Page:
There are many papers that investigate the factors that are important for the housing prices, some of them focusing on long run models for housing prices. Using data on owner-occupied housing cost in the US metro areas, Himmelberg et al. [

In this paper, a multiple spells duration model is used with the purpose to properly identify the presence and the type of the duration dependence for the prices in the housing market in both contraction and expansion cycles.

Duration dependence was previously identified in the housing market using different methods. Durland and McCurdy [

Mills [

The results of previous research were mixed about the issue of duration dependence. A natural way of identifying duration dependence is by using duration analysis, in particular hazard models, as they are flexible in specification and can account for different types of censoring in the data. Our analysis is showing that while for both contraction and expansion spells we observe duration dependence, the risk of exiting from either spell at the beginning of the spell is practically flat for the first five to six years in the expansion spells and between seven and eight years in the contraction spells. After these periods the risk of exiting an expansion spell is increasing but in a non-monotone way, while for the contraction spell the risk of exiting the state is increasing in a monotone way, making the contraction periods easier to predict than the expansion periods.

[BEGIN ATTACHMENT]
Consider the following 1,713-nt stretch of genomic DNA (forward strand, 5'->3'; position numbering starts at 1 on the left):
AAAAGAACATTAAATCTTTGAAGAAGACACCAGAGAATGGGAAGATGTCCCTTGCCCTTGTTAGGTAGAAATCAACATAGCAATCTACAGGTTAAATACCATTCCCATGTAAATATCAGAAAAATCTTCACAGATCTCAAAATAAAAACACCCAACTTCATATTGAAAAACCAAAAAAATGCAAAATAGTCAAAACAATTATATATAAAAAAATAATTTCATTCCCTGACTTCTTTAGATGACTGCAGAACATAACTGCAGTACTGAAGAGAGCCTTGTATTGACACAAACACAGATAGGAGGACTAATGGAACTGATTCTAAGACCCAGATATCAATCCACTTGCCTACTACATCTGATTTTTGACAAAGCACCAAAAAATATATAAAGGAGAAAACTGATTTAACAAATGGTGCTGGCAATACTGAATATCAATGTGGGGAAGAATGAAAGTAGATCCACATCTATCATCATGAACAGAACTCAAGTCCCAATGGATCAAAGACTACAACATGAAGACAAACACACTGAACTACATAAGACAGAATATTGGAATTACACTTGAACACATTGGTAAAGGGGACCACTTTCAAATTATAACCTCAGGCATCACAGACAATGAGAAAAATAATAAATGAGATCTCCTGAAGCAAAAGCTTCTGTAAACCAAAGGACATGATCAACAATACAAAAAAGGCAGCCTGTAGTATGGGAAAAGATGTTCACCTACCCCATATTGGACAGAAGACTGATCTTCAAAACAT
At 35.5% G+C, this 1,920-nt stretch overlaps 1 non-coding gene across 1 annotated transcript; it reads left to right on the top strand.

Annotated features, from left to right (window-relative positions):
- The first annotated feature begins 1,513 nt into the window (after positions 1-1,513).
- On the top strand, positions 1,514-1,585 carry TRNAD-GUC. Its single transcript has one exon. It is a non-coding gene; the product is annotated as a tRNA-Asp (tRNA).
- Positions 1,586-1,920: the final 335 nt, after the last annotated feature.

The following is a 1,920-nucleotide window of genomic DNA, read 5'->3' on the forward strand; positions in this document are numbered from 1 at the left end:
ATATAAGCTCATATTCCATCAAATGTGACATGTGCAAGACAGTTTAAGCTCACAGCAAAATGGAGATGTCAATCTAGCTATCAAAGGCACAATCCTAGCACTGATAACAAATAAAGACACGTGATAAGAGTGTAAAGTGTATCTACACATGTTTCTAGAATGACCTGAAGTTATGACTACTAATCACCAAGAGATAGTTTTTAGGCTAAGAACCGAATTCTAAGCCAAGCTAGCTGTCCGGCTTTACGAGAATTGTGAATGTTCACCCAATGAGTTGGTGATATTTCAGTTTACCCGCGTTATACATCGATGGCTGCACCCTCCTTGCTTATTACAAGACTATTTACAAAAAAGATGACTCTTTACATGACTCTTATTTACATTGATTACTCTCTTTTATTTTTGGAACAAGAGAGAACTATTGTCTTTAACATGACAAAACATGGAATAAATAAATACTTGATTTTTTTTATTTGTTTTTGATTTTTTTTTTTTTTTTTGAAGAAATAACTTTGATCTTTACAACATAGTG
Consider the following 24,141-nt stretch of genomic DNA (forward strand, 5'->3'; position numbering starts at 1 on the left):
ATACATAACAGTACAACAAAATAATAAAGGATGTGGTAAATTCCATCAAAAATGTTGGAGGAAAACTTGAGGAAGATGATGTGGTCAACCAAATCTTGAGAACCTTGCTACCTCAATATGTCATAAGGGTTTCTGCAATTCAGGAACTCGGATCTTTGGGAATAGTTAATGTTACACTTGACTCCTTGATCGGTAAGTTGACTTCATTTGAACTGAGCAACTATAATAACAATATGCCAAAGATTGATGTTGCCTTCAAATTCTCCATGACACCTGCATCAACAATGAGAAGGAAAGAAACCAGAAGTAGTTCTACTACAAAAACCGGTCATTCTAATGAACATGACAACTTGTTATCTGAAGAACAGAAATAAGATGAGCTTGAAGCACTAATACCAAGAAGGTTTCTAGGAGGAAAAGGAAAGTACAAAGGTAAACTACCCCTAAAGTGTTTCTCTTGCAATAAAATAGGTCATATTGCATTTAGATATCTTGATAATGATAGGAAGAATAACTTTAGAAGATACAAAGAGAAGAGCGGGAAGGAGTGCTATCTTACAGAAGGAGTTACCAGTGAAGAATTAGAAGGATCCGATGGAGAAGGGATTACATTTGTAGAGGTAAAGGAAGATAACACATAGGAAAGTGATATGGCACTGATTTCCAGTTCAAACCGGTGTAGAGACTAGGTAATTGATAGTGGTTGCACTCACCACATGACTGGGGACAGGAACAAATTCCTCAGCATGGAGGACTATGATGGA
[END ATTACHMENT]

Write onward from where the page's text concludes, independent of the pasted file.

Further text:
The paper is organized as follows. Section 2 discusses the methodology, Section 3 discusses the Data, Section 4 analyzes the results while Section 5 concludes the analysis.

This paper uses duration modeling to investigate whether there is duration dependence in housing price cycles or not. The type of duration model used is conditioned on the frequency and length of the available duration data. While continuous models are relevant for high frequency data, discrete duration models may be more appropriate for lower frequency durations. An additional advantage of using discrete duration modeling is that they are more tractable as it is easier to incorporate time-varying covariates.

Jenkins [

The following notation is used:

is

terminating event occurs. The distribution of our duration outcome variable is modeled using the probability of having a spell that ends at each

where

with its survival defined as:

Under the assumption of independent spells, the total likelihood generated by the discrete hazards can be expressed as:

where

Since

The corresponding log-likelihood function is:

which is similar to the standard log-likelihood function for a regression analysis with a binary variable

The expectation of the dichotomous event indicator

We have that